What comes to mind when you think of “The Plague”? A few months ago you probably thought that it was a long lost, eradicated disease that killed hundreds of thousands of people a long time ago. However, as a resurgence of the disease hit Madagascar in November, we all realized that we are never completely safe from diseases we thought were gone.
Is The Plague truly a threat? And if so, what do you need to know about it?
Is The Plague Truly a Threat?
The easy answer to this question is no, not today. It seems that it’s been contained to Madagascar. While nine other East African countries were threatened due to trade, no cases were found off the island. Also, while over 200 people were killed out of 2300+ people who were affected, that number peaked, leaving new cases pretty minimal today. That’s the short answer.
The long answer is, yes, possibly yes. Yes, the disease was contained and treated. However, in a time of world travel and world trade, you can never discount the possibility of the spread of any disease. So here’s the information you need.
How Does The Plague Even Start?
The Plague originates from a flea that carries a bacteria called Yersinia pestis from dead animals to live animals or humans. The bacteria enter the bloodstream, causing the infection.
Types of Plague
Bubonic Plague– The infection is localized to the lymph glands and ducts. Within a week fever, vomiting, and headaches occur as lymph glands swell and become painful. Eventually, extremities develop gangrene due to lack of blood supply. If left untreated by antibiotics, there is a 90% mortality rate.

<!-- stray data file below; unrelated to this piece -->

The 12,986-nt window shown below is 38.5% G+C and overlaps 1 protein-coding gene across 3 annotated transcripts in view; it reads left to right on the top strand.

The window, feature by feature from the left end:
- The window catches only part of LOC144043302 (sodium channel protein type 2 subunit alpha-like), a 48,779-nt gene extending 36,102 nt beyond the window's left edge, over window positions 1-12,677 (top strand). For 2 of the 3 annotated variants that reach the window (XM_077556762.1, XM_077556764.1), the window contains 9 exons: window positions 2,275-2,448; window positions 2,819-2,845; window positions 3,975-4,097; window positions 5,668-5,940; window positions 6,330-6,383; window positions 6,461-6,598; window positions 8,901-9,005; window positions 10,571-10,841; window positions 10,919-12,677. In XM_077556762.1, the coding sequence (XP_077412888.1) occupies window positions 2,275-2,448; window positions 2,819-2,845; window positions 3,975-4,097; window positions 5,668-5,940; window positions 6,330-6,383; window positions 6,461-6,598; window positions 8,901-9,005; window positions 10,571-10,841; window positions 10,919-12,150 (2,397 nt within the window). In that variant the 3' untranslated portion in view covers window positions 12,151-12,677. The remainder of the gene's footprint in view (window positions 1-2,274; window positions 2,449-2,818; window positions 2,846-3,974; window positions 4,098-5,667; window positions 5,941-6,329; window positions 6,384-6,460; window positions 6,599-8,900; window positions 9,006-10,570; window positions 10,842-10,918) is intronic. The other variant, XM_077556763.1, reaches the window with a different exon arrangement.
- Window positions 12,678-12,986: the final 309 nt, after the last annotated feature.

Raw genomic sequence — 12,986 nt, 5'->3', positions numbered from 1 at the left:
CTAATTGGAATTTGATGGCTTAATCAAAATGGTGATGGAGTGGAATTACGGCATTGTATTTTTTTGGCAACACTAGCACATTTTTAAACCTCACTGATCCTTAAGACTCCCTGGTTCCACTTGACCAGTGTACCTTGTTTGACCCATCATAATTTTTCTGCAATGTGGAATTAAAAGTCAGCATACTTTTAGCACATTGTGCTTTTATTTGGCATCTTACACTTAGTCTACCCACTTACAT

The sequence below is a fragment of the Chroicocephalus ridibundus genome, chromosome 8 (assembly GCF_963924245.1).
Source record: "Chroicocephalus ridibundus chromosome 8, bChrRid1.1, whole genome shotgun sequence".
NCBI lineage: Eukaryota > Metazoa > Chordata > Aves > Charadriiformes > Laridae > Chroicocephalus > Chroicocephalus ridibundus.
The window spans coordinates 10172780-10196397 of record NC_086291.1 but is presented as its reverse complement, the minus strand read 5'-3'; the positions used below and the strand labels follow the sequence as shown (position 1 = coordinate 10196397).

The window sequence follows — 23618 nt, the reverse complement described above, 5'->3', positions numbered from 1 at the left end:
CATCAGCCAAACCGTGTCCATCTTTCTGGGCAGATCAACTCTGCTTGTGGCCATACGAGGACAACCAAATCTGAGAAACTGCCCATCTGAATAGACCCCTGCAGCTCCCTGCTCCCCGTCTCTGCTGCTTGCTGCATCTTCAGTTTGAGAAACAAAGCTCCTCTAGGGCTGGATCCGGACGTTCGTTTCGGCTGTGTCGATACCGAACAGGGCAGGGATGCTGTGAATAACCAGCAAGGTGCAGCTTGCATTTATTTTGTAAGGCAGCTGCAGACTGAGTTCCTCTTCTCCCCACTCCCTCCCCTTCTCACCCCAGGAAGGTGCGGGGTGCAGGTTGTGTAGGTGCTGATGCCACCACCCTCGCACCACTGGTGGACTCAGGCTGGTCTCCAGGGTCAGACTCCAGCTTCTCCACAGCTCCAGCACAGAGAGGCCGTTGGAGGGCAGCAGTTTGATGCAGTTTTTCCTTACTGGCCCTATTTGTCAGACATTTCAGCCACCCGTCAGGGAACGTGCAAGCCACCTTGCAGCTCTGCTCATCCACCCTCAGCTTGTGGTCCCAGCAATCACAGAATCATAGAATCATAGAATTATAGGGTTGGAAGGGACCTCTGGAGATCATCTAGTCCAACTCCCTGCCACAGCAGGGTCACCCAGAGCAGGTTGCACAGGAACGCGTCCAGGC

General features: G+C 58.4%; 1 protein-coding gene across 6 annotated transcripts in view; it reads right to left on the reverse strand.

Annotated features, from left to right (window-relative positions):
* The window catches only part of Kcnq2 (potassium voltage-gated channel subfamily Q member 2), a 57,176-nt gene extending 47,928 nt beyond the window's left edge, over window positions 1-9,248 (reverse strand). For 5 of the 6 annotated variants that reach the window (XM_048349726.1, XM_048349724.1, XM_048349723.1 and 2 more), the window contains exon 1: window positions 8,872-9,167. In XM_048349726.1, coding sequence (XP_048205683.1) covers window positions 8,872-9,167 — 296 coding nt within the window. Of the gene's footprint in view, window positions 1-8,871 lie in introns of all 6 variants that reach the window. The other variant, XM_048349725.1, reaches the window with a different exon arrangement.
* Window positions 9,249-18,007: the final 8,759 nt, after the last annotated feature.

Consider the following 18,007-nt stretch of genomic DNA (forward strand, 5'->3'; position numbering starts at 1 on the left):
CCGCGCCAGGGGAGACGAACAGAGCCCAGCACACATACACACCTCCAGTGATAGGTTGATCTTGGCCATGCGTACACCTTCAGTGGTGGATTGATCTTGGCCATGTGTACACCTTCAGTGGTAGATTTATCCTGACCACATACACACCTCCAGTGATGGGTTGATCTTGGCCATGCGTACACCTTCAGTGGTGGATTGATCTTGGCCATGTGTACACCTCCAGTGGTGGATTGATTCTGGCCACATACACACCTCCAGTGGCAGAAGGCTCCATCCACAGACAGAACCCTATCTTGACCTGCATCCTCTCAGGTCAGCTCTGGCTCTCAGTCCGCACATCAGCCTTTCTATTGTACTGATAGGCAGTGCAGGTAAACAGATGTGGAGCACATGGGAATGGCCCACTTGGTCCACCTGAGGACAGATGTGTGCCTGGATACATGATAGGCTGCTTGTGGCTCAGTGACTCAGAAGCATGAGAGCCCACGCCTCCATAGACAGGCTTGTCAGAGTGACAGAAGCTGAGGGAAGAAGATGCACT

Pneumonic Plague – The organism infects the lungs. This form is the most dangerous form because it can be spread from human to human. It still has the original source (flea bite), but can be transmitted by microdroplets from breathing, coughing, sneezing or through mucus. This infection causes coughing, eventually coughing up blood and ultimately, respiratory and circulatory failure. There is a 100% mortality rate if left untreated by antibiotics.
Septic Plague– The infection spreads to the blood. This can cause super-infections that can shut down organs, also causing death.
Again, there are no known cases outside of Madagascar, so there is no indication that there is a definite threat. However, for precautionary purposes, there are some things you can do to prevent infection.
1- Invest in particulate masks. When traveling keep a mask close by. If you notice extreme coughing, wear the mask. Even if you aren’t concerned about the Plague, other respiratory diseases can easily be transmitted in airplanes, trains, etc.
2- Check with your doctor/pharmacy to ensure they have easy access to the antibiotics Streptomycin and Tetracycline, which have been proven to treat the infection. If administered within 24 hours of the infection, chances of survival are significantly greater. If a pandemic ever occurs, you need to make sure you have access to the appropriate medications. There is no immunization so treatment is the best option.
Luckily the risk for a Plague pandemic was localized and minimized fairly quickly. However, it was a good reminder that we are not immune to diseases we thought were eradicated.